This Earth Day, April 22, it feels hard to do much celebrating, what with the United States government gutting the Environmental Protection Agency, denying climate change and threatening to reduce foreign aid, much of it designed to help people adapt to a changing climate.
But then I think about Santos Padilla and Santos López, two farmers I met while travelling in Nicaragua during the drought brought on by El Nino.
During the trip, it was hard to find a good news story. Everywhere we went we saw patchy, dried-up fields. But then our truck stopped at the farm of Padilla and López, in the community of Cacao in the northwest part of the country. I stepped out into what looked like an oasis, five acres of lush, green vegetation.
Like every other farmer I met on the trip, Padilla and López told me about how years of rising temperatures and less predictable rains were creating production challenges. The El Nino drought was only making an already difficult situation worse.
And yet, something special was happening on their farm.
Three things stood out to me.
The first is that the couple had benefitted from extension services. For the previous seven years, nutritionists from a local organization called Soynica had been visiting the farm, sharing information on improved planting and soil conservation techniques, as well as en-couraging the couple to grow fruit trees and vegetables.
They had also been making and applying a natural insecticide, something they had heard about on the radio.
Farm extension workers offer a link to knowledge of best practices. And inevitably, that knowledge is passed on, from farmer to farmer. When I arrived at the farm a small group of young people were gathered around López, listening as he passed on some of what he had learned.
The second unique feature of Padilla and López’s farm was the diversity of crops. They had previously grown only corn and beans, and sometimes sorghum. Now they grow a long list of fruits and vegetables, complemented by livestock.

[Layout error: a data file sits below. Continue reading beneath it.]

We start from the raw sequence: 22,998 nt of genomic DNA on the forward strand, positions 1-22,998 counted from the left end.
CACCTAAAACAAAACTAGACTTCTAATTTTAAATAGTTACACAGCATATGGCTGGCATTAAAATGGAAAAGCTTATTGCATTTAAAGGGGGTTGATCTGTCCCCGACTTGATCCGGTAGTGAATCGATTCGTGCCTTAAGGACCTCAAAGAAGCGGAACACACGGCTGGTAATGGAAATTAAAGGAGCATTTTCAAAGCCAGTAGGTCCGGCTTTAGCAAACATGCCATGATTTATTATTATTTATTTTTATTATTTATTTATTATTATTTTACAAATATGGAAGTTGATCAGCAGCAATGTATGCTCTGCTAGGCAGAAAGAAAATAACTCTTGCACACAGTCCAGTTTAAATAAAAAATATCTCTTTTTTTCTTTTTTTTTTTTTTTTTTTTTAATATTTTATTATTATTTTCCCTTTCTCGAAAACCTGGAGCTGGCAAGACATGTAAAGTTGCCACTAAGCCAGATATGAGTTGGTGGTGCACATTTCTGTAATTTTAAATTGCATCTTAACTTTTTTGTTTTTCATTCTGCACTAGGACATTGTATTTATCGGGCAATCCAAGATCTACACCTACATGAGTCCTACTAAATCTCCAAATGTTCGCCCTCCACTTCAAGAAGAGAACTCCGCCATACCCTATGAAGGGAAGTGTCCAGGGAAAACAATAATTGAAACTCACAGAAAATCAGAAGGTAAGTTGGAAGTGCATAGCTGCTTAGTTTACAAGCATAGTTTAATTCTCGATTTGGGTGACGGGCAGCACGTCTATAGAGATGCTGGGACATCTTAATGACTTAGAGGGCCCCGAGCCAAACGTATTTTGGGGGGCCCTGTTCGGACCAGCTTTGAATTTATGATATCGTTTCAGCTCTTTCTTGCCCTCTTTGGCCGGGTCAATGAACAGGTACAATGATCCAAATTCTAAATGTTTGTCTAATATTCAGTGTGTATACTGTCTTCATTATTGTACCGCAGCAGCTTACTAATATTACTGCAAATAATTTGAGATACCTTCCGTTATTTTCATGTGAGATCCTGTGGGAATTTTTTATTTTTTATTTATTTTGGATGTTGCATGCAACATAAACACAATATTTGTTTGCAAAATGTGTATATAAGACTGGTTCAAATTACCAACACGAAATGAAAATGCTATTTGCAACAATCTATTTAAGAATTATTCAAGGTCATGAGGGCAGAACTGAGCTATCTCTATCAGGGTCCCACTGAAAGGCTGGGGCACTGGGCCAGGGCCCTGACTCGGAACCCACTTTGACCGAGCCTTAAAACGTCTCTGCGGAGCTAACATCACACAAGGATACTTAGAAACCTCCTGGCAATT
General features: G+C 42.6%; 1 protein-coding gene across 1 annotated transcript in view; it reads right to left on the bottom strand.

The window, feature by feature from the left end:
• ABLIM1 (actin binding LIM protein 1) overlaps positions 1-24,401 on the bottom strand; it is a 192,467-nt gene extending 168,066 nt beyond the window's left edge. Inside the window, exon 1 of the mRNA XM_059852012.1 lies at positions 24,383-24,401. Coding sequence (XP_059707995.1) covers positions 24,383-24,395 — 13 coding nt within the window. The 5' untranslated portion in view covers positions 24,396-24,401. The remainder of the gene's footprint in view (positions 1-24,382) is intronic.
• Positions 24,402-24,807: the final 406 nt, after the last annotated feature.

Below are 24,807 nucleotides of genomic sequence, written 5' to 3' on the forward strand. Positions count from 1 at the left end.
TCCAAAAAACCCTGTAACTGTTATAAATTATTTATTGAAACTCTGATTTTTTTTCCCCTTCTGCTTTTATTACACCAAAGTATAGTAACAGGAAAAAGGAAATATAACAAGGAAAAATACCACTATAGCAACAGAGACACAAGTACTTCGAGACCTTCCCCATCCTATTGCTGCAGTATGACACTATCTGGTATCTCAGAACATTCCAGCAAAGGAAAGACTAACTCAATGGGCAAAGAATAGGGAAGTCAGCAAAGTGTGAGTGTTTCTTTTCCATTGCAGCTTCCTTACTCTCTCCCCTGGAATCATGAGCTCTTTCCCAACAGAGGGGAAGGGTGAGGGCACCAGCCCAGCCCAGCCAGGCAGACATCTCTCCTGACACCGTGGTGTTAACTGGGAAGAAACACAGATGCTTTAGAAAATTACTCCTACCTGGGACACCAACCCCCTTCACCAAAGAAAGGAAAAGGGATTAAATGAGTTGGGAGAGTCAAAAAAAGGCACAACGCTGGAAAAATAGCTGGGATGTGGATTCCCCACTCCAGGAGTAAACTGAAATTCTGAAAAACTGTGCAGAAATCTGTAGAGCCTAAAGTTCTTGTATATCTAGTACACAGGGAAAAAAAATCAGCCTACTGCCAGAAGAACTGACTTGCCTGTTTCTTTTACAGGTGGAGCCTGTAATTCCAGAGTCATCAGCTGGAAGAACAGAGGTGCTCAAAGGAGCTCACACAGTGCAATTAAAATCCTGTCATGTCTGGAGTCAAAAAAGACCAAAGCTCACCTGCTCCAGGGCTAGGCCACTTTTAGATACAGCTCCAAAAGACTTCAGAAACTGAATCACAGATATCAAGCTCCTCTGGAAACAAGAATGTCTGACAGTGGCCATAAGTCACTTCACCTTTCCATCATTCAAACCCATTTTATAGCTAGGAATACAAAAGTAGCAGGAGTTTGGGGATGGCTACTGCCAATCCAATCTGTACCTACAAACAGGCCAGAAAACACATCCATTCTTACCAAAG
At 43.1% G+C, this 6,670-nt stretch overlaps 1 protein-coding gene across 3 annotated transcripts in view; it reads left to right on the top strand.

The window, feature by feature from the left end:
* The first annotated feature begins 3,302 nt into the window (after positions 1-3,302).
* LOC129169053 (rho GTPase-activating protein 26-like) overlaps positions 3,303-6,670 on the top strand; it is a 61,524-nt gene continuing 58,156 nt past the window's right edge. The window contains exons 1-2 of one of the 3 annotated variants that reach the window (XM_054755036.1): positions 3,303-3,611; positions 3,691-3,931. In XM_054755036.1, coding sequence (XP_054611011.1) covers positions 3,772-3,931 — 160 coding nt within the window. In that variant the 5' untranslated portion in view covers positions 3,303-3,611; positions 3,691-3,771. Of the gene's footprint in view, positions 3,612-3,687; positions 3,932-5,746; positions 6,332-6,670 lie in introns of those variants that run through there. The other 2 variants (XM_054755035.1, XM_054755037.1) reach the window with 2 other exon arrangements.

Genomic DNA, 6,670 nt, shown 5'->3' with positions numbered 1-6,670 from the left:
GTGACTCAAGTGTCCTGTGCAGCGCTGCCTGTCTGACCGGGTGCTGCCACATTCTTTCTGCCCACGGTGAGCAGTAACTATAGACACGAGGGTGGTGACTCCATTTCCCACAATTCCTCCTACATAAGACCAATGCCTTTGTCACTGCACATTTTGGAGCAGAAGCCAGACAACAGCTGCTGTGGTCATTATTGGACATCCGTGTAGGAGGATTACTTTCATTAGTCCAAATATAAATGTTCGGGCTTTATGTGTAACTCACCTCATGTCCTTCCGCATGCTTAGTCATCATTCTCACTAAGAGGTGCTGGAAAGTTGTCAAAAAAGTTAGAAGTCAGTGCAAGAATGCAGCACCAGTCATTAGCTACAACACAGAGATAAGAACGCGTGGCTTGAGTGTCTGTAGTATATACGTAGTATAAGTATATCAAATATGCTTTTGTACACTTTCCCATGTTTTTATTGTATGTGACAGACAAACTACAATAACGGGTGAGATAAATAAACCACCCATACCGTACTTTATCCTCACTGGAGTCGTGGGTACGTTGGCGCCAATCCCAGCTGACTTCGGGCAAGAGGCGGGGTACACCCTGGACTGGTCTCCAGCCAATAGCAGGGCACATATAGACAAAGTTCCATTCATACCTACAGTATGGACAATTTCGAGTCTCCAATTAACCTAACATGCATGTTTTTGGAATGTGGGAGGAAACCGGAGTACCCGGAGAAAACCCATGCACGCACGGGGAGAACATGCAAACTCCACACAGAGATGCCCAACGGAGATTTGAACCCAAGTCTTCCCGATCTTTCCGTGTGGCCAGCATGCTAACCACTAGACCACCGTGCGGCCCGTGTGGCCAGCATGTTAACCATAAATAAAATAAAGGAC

I counted 28 different kinds of fruit, vegetables, herbs, and beans that the family grows, on top of dedicating some of their land to forests and their three cows, four goats and 15 chickens.
The result? “We buy only rice,” López said. The rest of the family’s food is grown on the farm.
Third, Padilla and López were equal partners on the farm — in labour and decision making. I’ve visited lots of farms, in countries around the world, and inevitably, it is the man who will answer questions. The woman will hang back, or defer to her husband.
Women make up almost half of the global agricultural labour force, but have shockingly little access to land, inputs, finance, labour, and livestock, in comparison to their male counterparts.
Studies have shown that with equal access to resources, female farmers could increase their yields by 20 to 30 percent. On top of being unjust, this situation is a clear missed opportunity to reduce the number of hungry in the world and expand economic opportunities for all.
So it was refreshing to meet Padilla and López, an exception to the troubling norm. Without true partnership, it’s doubtful their farm would be the productive oasis it was.
This year, it can be hard to feel optimistic on Earth Day, but we can celebrate farmers like Padilla and López.
Stephanie McDonald is a senior policy advisor at the Canadian Foodgrains Bank.